CIPS Connections
Connecting you to News Affecting CIPS and the IT Profession I Nov 9th, 2018

Do you know what hazardous chemicals you’re throwing out
when disposing of your old phone? (Featured Article)
Featured Article from the  ERA a CIPS Corporate Partner

When it comes to disposing of our unwanted or used electronics do we really know where they go and how hazardous they can be to our environment? There are many toxic materials within our electronic devices, take a cell phone as an example which has over 500 components. Many of these contain toxic metals such as mercury, lead, beryllium, and cadmium.

Touchscreen cell phones contain indium oxide and tin oxide which is used in a clear film on the screen. This mixture conducts electricity and allows the screen to function as a touchscreen. Most of the glass used in smartphones is an aluminosilicate glass, made from a mix of alumina and silica, along with some potassium ions for strength. As mentioned above, mercury is found in cell phones and is used for LCD screens. Mercury is possibly one of the most toxic chemicals to dispose of as it can contaminate the earth, water, and air if it is not disposed of correctly. The battery in a phone also contains carbon, mercury, cadmium and lithium cobalt oxide.

Due to such hazardous chemicals, proper disposal is crucial to ensuring the health of our environment. Circuit boards and microchips that are found in phones, computers, and laptops contain lead and arsenic which are poisonous to living organisms in large amounts. While these are safely inside your phone when you are using it, once it ends up in a landfill the lead and arsenic leak into the soil, causing damage to our ecosystem.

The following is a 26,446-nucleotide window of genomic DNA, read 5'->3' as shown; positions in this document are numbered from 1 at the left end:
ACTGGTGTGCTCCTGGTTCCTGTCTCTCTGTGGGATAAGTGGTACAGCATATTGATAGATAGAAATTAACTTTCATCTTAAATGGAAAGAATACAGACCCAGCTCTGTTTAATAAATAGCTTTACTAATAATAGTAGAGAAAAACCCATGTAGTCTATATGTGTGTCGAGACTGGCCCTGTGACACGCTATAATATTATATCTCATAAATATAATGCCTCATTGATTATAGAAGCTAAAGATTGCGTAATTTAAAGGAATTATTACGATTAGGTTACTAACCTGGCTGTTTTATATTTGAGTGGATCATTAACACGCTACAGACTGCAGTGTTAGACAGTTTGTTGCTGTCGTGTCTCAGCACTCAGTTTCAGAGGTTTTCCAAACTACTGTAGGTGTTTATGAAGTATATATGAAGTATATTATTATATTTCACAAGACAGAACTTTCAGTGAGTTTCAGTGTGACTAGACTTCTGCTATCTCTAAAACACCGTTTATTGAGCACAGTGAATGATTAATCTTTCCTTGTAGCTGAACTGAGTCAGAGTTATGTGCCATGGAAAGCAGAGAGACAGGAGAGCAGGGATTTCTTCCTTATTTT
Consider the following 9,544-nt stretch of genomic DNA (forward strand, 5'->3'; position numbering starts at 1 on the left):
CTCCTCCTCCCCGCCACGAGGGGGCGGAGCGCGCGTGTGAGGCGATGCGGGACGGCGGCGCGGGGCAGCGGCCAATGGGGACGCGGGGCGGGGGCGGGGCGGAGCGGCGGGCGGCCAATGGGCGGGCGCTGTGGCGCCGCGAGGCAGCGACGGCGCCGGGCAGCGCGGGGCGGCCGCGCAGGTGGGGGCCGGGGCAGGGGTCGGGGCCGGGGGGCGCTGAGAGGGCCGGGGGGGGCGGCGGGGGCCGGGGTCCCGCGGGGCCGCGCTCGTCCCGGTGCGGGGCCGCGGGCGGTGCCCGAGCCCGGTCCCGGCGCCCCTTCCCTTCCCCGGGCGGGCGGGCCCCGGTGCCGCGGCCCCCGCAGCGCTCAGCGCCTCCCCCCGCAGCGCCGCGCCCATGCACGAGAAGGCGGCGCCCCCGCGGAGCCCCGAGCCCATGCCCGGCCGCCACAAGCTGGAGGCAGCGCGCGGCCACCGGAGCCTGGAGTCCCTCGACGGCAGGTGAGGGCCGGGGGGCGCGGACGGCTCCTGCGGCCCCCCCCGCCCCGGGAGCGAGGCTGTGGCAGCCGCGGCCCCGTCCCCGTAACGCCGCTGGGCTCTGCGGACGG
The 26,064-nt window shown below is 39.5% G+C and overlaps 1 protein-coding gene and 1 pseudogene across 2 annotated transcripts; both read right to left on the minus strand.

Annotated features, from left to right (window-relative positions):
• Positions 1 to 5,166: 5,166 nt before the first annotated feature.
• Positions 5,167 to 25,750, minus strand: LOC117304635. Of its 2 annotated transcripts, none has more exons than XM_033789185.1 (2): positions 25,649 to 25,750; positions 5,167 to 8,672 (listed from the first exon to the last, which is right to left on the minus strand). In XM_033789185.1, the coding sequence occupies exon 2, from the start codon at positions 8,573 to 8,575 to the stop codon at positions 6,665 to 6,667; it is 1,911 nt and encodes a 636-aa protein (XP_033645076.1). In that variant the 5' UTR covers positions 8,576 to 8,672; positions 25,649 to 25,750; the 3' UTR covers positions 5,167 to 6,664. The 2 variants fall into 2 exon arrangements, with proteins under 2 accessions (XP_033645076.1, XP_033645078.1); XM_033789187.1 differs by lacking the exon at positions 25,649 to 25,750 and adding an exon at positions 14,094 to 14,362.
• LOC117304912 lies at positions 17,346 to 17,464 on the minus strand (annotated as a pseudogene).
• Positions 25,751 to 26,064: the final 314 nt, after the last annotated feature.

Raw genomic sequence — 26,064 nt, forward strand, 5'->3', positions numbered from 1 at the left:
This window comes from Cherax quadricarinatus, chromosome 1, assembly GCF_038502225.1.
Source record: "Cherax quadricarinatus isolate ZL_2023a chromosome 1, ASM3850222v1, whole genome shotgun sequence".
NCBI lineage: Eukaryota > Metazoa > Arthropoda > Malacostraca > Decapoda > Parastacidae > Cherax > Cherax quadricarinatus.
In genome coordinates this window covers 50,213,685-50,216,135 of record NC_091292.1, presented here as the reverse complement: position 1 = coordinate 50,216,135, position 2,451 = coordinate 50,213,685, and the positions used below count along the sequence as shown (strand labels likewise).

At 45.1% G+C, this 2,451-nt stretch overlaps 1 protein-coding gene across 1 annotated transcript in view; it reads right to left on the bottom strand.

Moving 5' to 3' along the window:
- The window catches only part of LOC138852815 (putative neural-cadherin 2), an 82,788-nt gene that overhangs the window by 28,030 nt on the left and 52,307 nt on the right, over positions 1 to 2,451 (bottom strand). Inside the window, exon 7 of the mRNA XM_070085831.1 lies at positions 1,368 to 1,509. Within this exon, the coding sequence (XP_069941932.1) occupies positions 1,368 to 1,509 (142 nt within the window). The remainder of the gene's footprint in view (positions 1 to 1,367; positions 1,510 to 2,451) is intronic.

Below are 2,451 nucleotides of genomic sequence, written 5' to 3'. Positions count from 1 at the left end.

All of these hazardous substances can cause serious health risks and impact our environment through many types of pollution; air, water, and soil pollution being the main three.

To save our environment and to ensure our health isn’t at risk, we should dispose of our electronic devices correctly and carefully. Some ways to do this is as follows:

• Hand them down to a friend or member of the family.
• Recycle them once they reach the end of life.
• Donate them to a local charity.
• Give them to an organization who will ensure your data is wiped and your device finds a new home.

If you have any questions in regards to disposing of your unwanted or used electronics, please contact or visit for more information. Let’s all create a cleaner and safer environment for the future!
Featured IT Jobs
Featured Jobs from the  CIPS IT Job Board :

WEB OFFICER , BC Ministry of Health, Burnaby, British Columbia

PROGRAMMER ANALYST , BC Ministry of Finance, Victoria, British Columbia

SENIOR SECURITY ENGINEER , Peel Regional Police, Peel Region, Ontario

DATABASE ANALYST GeoGuard,  Vancouver, British Columbia

PROGRAM MANAGER , The City of Edmonton, Edmonton, Alberta

MANAGER, BUSINESS PERFORMANCE , Government of Northwest Territories, Yellowknife, NT

VICE PRESIDENT,TECHNOLOGY , Edmonton International Airport, Edmonton, Alberta

See more Job Postings or Post a Job at:
Featured Blog Article: "To start real conversations
on IT ethics, we can turn to a fictional story"
By: Donna Lindskog FCIPS, I.S.P. (ret.) 

I have written a book titled  “The More Things Change: A Case Study to Introduce Information Technology Ethics.”  I felt people needed a fictional story to help them understand how ethics questions come up in the day to day life of a programmer. For this story, I set it in Manitoba in the 1980s but some things have not changed since those days, and the privacy issues that the protagonist, Carol, struggles within the story could still happen today.

The good news is that IT ethics issues are becoming more visible. CBC radio recently ran a segment titled  “Why computer science students are demanding more ethics classes.”

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